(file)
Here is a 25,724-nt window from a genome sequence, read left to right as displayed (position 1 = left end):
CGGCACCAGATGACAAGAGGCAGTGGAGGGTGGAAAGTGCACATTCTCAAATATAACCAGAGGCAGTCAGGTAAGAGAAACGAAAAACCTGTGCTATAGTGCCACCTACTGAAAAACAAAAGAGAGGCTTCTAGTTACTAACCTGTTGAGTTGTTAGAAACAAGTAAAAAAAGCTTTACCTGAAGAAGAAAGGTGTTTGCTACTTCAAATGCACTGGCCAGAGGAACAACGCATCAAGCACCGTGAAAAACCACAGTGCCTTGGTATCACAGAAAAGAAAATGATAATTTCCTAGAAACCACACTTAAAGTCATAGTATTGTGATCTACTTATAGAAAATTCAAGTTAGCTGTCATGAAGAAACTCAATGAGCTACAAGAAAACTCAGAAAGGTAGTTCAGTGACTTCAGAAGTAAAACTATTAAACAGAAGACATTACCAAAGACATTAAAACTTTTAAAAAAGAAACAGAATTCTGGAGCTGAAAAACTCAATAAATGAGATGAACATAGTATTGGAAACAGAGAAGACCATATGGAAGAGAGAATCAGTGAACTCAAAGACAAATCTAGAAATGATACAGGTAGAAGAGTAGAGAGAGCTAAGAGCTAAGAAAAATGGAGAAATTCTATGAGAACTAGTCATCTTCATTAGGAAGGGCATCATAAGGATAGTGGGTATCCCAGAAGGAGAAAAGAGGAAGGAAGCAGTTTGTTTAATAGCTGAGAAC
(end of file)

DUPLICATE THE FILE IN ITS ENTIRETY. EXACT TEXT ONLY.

Here is a 25,724-nt window from a genome sequence, read left to right as displayed (position 1 = left end):
CGGCACCAGATGACAAGAGGCAGTGGAGGGTGGAAAGTGCACATTCTCAAATATAACCAGAGGCAGTCAGGTAAGAGAAACGAAAAACCTGTGCTATAGTGCCACCTACTGAAAAACAAAAGAGAGGCTTCTAGTTACTAACCTGTTGAGTTGTTAGAAACAAGTAAAAAAAGCTTTACCTGAAGAAGAAAGGTGTTTGCTACTTCAAATGCACTGGCCAGAGGAACAACGCATCAAGCACCGTGAAAAACCACAGTGCCTTGGTATCACAGAAAAGAAAATGATAATTTCCTAGAAACCACACTTAAAGTCATAGTATTGTGATCTACTTATAGAAAATTCAAGTTAGCTGTCATGAAGAAACTCAATGAGCTACAAGAAAACTCAGAAAGGTAGTTCAGTGACTTCAGAAGTAAAACTATTAAACAGAAGACATTACCAAAGACATTAAAACTTTTAAAAAAGAAACAGAATTCTGGAGCTGAAAAACTCAATAAATGAGATGAACATAGTATTGGAAACAGAGAAGACCATATGGAAGAGAGAATCAGTGAACTCAAAGACAAATCTAGAAATGATACAGGTAGAAGAGTAGAGAGAGCTAAGAGCTAAGAAAAATGGAGAAATTCTATGAGAACTAGTCATCTTCATTAGGAAGGGCATCATAAGGATAGTGGGTATCCCAGAAGGAGAAAAGAGGAAGGAAGCAGTTTGTTTAATAGCTGAGAAC